Maribeth Monroe: I would have to say that when I was starting out at Second City Detroit as well as Sam, I think the first shows I watched—there were people that I don’t know that they are necessarily famous but they were very instrumental and inspiring to me to believe that improvisation—I’m going to sound so cheesy right now—is really magical. I remember just being like, how are they doing that magic? It was the Larry Joe Campbell’s of the world and Margaret Exner. Again, these are probably people don’t know of but they were my main inspiration I think for getting involved in the improv aspect of my career.
Sam Richardson: Two answers. Sean Hamlin—I was in high school taking improv courses at Planet Ant. He really made improv fun and accessible like this is something I can participate in and do. Maribeth Monroe was there and she saw me do it. It was on the tip of my tongue. Kirk Hanley, actually. There was an improv jam that I did when I was 15 years old at Second City Detroit. I got up to do the jam and he kind of gave me a nudge into Make A Story, which is an improv game where you kind of conduct so he points to somebody and you make up a story from there. He kind of gave me a heads up and pointed to me to make up a story. I got like a killer line. I remember it so well. My head grew, my ego swelled, and I bit the bug.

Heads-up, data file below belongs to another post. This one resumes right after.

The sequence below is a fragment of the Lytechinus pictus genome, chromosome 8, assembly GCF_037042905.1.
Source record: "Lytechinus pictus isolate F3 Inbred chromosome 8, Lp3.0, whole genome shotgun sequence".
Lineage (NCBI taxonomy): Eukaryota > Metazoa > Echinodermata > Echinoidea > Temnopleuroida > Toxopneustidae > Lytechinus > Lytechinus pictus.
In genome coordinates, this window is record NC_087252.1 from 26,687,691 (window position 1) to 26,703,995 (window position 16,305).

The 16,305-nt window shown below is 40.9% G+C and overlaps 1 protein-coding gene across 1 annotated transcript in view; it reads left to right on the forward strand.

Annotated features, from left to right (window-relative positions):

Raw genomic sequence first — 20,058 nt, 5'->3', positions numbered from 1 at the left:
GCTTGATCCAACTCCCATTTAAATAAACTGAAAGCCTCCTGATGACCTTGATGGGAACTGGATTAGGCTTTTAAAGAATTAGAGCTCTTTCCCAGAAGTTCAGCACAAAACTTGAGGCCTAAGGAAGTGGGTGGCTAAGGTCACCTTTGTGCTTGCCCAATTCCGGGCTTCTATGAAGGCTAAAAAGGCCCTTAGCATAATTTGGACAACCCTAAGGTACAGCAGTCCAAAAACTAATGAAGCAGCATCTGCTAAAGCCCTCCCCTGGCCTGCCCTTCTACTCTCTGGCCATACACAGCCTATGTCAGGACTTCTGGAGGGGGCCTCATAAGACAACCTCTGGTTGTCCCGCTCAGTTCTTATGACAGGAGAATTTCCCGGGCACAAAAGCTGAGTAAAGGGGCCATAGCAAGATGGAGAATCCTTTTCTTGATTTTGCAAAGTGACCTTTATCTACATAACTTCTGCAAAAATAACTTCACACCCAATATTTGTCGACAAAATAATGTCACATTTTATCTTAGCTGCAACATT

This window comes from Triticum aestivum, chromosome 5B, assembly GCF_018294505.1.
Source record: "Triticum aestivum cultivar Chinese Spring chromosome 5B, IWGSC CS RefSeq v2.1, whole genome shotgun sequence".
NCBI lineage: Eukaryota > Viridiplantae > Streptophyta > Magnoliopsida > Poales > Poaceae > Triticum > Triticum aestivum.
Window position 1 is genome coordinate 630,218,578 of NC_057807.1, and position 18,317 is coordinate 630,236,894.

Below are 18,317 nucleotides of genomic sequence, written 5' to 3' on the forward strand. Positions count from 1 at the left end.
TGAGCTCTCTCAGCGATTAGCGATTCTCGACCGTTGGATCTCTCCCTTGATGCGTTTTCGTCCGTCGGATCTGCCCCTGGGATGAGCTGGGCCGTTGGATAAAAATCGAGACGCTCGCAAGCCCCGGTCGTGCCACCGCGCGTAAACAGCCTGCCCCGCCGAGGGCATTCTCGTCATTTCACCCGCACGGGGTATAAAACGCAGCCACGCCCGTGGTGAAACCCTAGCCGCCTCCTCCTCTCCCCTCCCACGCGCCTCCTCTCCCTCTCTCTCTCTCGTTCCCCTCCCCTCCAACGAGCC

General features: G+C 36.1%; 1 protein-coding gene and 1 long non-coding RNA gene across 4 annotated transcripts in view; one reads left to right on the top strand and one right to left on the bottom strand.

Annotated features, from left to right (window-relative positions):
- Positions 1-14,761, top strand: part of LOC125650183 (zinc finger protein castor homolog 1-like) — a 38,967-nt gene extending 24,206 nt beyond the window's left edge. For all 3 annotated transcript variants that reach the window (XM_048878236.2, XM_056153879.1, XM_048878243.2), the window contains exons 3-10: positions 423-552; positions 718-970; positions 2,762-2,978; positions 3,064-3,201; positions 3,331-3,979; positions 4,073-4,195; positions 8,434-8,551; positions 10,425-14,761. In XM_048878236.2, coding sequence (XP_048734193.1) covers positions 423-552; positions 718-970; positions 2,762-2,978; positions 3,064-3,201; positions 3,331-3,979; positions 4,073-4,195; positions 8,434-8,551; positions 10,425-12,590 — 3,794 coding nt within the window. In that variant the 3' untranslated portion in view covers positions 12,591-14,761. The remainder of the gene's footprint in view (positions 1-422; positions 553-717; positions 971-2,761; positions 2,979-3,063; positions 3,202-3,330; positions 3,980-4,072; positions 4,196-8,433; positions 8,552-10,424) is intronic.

Maribeth Monroe: The rest is history. Kirk Hanley was my first teacher.
Sam Richardson: Really? Kirk Hanley is a genius and amazing.
Maribeth Monroe: Thanks, Kirk Hanley.
Sam Richardson: Thank you, Kirk Hanley.
What are y’all looking forward to taking on next? I know Detroiters unfortunately got canceled and it’s Veep’s final season.
Sam Richardson: News to me—what?!? (Laughs) I have another show called Champion Hill on YouTube Premium. We’ll see what happens with that. I’m excited to be in this realm of being open to opportunities so I’m very excited for that.
Maribeth Monroe: I have been recurring in The Good Place, which has been a complete blast. I’m continuing that into their next season. I also have been recurring on Crazy Ex-Girlfriend’s last season, which I feel really honored to be a part of that. Then I just recently got cast in a Chuck Lorre pilot called Bob Hearts Abishola, which will be shooting in April—which I’m really excited about especially since my boss just won a Golden Globe, which is very exciting so I’m hoping that bares well for our little production as well.
Stephanie Laing: I’m doing a Hulu series, Dollface, that I am directing and producing. It starts filming in LA in February.
Dave Hill: Gumption has this pilot and shot another pilot. We’ve got one in development and we’re about to start submissions on our next slate. We’re going to keep rocking and rolling as best we can.
Thanks again for your time and congrats on Sundance.
Maribeth Monroe: Thank you so much.
Dave Hill: Thanks.
Stephanie Laing: Thanks.
Sam Richardson: Thank you so much. I find out about Veep—what’s going on?!?